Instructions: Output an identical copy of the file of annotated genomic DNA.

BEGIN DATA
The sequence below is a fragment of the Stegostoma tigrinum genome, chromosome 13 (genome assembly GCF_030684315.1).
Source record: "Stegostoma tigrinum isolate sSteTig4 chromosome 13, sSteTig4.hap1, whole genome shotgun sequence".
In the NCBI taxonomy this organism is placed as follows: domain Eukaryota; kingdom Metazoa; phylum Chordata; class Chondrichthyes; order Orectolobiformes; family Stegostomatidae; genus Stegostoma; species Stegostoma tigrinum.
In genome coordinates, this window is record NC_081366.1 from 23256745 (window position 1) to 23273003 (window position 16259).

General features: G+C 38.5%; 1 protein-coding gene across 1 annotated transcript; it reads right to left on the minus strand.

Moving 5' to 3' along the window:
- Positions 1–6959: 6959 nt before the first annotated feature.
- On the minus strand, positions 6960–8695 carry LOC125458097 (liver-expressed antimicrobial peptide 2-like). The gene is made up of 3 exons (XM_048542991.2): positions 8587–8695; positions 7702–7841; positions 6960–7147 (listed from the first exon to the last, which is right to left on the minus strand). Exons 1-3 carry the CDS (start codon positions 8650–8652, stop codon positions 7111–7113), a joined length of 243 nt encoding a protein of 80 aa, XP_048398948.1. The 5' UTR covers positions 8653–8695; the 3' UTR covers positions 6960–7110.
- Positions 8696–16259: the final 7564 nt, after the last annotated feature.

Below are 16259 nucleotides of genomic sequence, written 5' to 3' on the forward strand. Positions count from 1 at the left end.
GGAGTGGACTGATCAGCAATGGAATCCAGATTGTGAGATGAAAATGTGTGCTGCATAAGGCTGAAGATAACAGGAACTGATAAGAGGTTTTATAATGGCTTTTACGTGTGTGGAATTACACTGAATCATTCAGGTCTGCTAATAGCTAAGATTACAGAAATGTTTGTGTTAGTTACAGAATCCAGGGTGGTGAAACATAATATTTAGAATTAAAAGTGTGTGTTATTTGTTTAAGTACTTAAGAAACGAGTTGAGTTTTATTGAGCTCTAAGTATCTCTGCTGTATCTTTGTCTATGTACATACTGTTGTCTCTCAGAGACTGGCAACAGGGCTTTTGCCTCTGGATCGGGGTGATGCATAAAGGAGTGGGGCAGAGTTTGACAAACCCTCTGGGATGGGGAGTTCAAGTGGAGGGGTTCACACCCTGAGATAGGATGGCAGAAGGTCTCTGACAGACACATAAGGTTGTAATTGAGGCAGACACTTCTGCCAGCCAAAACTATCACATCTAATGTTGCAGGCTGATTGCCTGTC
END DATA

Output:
The sequence below is a fragment of the Stegostoma tigrinum genome, chromosome 13 (genome assembly GCF_030684315.1).
Source record: "Stegostoma tigrinum isolate sSteTig4 chromosome 13, sSteTig4.hap1, whole genome shotgun sequence".
In the NCBI taxonomy this organism is placed as follows: domain Eukaryota; kingdom Metazoa; phylum Chordata; class Chondrichthyes; order Orectolobiformes; family Stegostomatidae; genus Stegostoma; species Stegostoma tigrinum.
In genome coordinates, this window is record NC_081366.1 from 23256745 (window position 1) to 23273003 (window position 16259).

General features: G+C 38.5%; 1 protein-coding gene across 1 annotated transcript; it reads right to left on the minus strand.

Moving 5' to 3' along the window:
- Positions 1–6959: 6959 nt before the first annotated feature.
- On the minus strand, positions 6960–8695 carry LOC125458097 (liver-expressed antimicrobial peptide 2-like). The gene is made up of 3 exons (XM_048542991.2): positions 8587–8695; positions 7702–7841; positions 6960–7147 (listed from the first exon to the last, which is right to left on the minus strand). Exons 1-3 carry the CDS (start codon positions 8650–8652, stop codon positions 7111–7113), a joined length of 243 nt encoding a protein of 80 aa, XP_048398948.1. The 5' UTR covers positions 8653–8695; the 3' UTR covers positions 6960–7110.
- Positions 8696–16259: the final 7564 nt, after the last annotated feature.

Below are 16259 nucleotides of genomic sequence, written 5' to 3' on the forward strand. Positions count from 1 at the left end.
GGAGTGGACTGATCAGCAATGGAATCCAGATTGTGAGATGAAAATGTGTGCTGCATAAGGCTGAAGATAACAGGAACTGATAAGAGGTTTTATAATGGCTTTTACGTGTGTGGAATTACACTGAATCATTCAGGTCTGCTAATAGCTAAGATTACAGAAATGTTTGTGTTAGTTACAGAATCCAGGGTGGTGAAACATAATATTTAGAATTAAAAGTGTGTGTTATTTGTTTAAGTACTTAAGAAACGAGTTGAGTTTTATTGAGCTCTAAGTATCTCTGCTGTATCTTTGTCTATGTACATACTGTTGTCTCTCAGAGACTGGCAACAGGGCTTTTGCCTCTGGATCGGGGTGATGCATAAAGGAGTGGGGCAGAGTTTGACAAACCCTCTGGGATGGGGAGTTCAAGTGGAGGGGTTCACACCCTGAGATAGGATGGCAGAAGGTCTCTGACAGACACATAAGGTTGTAATTGAGGCAGACACTTCTGCCAGCCAAAACTATCACATCTAATGTTGCAGGCTGATTGCCTGTC